[Hypertensive emergencies. Clinical evaluation and therapeutic methods].Minerva Cardioangiol. 1994 Apr; 42(4):125-47.MC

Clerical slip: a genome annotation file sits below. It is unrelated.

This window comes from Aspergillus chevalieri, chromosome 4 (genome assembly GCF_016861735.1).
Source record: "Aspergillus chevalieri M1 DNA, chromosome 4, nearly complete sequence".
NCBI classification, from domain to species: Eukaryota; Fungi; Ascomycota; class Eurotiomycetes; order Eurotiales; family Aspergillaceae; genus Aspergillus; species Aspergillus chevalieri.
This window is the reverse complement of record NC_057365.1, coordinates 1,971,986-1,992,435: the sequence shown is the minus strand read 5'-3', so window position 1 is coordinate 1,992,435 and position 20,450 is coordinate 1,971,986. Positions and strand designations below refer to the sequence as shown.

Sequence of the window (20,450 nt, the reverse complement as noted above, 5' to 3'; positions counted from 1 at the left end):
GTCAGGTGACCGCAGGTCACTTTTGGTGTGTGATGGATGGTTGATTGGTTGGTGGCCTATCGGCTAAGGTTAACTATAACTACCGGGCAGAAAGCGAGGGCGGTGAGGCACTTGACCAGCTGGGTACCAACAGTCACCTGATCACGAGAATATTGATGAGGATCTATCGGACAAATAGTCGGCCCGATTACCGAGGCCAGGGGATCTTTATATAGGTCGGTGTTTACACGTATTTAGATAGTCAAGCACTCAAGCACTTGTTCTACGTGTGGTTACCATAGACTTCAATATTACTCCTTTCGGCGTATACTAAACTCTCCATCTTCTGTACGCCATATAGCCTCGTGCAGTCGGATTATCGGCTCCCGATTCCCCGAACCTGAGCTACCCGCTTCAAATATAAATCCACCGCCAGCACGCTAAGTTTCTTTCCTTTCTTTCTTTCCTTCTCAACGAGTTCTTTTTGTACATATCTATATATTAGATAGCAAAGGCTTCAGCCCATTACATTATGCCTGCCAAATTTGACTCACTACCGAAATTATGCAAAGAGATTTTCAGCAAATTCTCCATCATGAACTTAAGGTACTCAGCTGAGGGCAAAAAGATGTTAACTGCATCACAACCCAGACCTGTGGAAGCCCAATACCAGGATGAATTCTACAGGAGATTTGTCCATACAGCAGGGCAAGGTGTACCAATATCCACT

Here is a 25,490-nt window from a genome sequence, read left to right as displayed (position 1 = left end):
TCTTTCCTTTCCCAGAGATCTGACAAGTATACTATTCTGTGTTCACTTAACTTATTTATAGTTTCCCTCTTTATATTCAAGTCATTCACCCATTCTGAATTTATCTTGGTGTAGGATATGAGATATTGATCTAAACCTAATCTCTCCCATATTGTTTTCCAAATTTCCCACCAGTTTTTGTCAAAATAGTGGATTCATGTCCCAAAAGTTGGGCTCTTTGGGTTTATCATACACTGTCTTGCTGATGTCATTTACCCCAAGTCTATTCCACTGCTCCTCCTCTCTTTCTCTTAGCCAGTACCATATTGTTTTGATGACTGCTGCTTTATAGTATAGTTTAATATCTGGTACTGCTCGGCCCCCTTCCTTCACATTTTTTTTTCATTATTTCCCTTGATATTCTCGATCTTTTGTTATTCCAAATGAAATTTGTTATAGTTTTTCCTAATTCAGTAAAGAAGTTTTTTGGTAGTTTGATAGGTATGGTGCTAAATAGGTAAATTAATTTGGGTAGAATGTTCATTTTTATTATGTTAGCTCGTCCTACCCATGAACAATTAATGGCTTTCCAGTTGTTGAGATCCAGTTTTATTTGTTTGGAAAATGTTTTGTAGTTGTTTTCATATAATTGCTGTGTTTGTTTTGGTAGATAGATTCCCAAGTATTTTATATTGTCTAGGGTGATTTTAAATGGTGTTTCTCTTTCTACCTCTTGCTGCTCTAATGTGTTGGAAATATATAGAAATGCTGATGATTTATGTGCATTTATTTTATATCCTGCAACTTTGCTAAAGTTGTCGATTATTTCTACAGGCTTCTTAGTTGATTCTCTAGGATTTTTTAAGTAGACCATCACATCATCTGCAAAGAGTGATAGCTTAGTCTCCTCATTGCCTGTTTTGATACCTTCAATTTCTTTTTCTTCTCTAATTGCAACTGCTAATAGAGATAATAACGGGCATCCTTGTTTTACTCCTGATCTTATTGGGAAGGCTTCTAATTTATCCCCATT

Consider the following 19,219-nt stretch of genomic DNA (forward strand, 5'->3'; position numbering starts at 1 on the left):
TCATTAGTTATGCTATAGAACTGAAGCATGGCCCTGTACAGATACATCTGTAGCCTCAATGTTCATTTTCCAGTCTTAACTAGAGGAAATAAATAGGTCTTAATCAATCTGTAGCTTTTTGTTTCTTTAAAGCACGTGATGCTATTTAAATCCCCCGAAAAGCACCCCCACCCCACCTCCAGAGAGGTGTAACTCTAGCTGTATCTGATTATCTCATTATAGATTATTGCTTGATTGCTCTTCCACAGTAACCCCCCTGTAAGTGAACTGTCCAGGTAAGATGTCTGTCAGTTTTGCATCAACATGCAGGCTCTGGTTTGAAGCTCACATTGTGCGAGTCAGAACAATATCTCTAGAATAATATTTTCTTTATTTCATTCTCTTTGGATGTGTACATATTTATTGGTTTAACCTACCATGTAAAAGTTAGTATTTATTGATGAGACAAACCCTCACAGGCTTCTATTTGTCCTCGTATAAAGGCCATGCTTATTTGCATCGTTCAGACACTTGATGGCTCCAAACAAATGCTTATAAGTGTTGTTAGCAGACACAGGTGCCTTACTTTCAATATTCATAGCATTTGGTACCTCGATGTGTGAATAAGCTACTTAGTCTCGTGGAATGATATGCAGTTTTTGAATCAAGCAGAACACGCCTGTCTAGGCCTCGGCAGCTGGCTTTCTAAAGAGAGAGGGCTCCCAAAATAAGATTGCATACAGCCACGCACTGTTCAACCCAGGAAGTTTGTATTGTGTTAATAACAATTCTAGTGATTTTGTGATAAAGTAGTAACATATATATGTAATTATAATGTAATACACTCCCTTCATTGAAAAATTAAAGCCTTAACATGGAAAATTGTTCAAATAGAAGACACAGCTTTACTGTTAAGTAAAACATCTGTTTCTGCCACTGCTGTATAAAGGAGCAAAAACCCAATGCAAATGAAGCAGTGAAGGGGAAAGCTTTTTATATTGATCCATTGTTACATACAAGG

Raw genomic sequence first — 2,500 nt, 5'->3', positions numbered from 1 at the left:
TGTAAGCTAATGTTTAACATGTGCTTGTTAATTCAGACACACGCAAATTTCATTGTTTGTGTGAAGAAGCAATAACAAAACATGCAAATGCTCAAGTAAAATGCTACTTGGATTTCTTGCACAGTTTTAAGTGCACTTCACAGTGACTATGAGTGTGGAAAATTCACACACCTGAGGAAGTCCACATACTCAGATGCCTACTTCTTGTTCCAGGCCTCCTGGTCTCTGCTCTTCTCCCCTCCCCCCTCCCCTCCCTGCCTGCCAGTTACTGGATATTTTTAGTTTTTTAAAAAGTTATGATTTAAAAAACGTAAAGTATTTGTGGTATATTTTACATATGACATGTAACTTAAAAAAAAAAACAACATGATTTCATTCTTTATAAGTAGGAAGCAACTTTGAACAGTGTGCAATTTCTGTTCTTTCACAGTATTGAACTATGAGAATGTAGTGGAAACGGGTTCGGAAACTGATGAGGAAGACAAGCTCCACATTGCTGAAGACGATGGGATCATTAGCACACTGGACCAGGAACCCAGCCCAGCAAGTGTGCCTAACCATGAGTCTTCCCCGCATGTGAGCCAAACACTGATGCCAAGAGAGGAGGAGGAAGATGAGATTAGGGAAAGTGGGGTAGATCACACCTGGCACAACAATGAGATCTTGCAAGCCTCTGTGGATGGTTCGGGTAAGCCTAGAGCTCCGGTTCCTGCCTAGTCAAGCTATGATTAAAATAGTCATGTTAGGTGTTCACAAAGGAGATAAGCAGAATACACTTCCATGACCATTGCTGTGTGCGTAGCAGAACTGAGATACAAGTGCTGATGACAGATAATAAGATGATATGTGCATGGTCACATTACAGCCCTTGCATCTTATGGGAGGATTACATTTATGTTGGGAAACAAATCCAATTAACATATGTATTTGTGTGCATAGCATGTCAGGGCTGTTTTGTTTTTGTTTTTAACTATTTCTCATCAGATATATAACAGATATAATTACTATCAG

Hypertensive crisis may be defined as a condition characterized by a sudden rise in blood pressure, of varying length, that can damage arteries, arteriolas, and capillary vessels, producing impairment of end-organs. Hypertensive crises may occur under different clinical conditions, for this reason it is necessary to classify them according to their clinical context. Hypertensive crises are generally classified as hypertensive emergencies or urgencies on the basis of the clinical evaluation and according to the level of blood pressure and the presence of acute or ongoing end-organ damage. Hypertensive emergencies are conditions characterized by a great rise in blood pressure in the presence of acute or ongoing end-organ damages. A severe elevation of blood pressure is considered an emergency if there is an evidence of rapid or progressive damage to the central nervous system and myocardial, or renal deterioration. These are situations in which greatly elevated blood pressure must be lowered within one hour in order to reduce actual risk for the patient. Hypertensive urgencies are conditions in which severe elevations in blood pressure do not cause immediate end-organ damages but should be controlled within 24 hours in order to reduce potential risk for the patient. This group includes accelerated hypertension, severe elevation of blood pressure with minimal end-organ damages and no impending complications. In order to formulate a correct therapeutic plan and make the best use of the powerful antihypertensive drugs at our disposal, it is therefore necessary to distinguish hypertensive emergencies from hypertensive urgencies.